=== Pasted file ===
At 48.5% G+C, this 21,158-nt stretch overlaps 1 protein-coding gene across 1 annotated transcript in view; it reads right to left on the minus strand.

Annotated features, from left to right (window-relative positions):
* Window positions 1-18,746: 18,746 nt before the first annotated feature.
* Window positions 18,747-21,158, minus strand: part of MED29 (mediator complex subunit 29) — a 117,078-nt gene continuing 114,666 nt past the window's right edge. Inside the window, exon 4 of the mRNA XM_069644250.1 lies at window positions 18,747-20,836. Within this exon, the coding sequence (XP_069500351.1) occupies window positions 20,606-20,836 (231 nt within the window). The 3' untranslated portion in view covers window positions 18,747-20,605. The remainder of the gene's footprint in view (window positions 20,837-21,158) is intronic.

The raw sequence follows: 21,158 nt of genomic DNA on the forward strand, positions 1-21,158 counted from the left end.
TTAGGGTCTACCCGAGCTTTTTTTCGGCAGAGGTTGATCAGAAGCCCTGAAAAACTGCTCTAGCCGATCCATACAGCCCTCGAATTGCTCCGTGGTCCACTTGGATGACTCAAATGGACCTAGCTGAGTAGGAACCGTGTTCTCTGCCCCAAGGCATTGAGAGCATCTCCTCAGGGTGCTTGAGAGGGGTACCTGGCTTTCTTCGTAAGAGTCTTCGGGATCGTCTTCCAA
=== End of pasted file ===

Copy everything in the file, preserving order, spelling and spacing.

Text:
At 48.5% G+C, this 21,158-nt stretch overlaps 1 protein-coding gene across 1 annotated transcript in view; it reads right to left on the minus strand.

Annotated features, from left to right (window-relative positions):
* Window positions 1-18,746: 18,746 nt before the first annotated feature.
* Window positions 18,747-21,158, minus strand: part of MED29 (mediator complex subunit 29) — a 117,078-nt gene continuing 114,666 nt past the window's right edge. Inside the window, exon 4 of the mRNA XM_069644250.1 lies at window positions 18,747-20,836. Within this exon, the coding sequence (XP_069500351.1) occupies window positions 20,606-20,836 (231 nt within the window). The 3' untranslated portion in view covers window positions 18,747-20,605. The remainder of the gene's footprint in view (window positions 20,837-21,158) is intronic.

The raw sequence follows: 21,158 nt of genomic DNA on the forward strand, positions 1-21,158 counted from the left end.
TTAGGGTCTACCCGAGCTTTTTTTCGGCAGAGGTTGATCAGAAGCCCTGAAAAACTGCTCTAGCCGATCCATACAGCCCTCGAATTGCTCCGTGGTCCACTTGGATGACTCAAATGGACCTAGCTGAGTAGGAACCGTGTTCTCTGCCCCAAGGCATTGAGAGCATCTCCTCAGGGTGCTTGAGAGGGGTACCTGGCTTTCTTCGTAAGAGTCTTCGGGATCGTCTTCCAA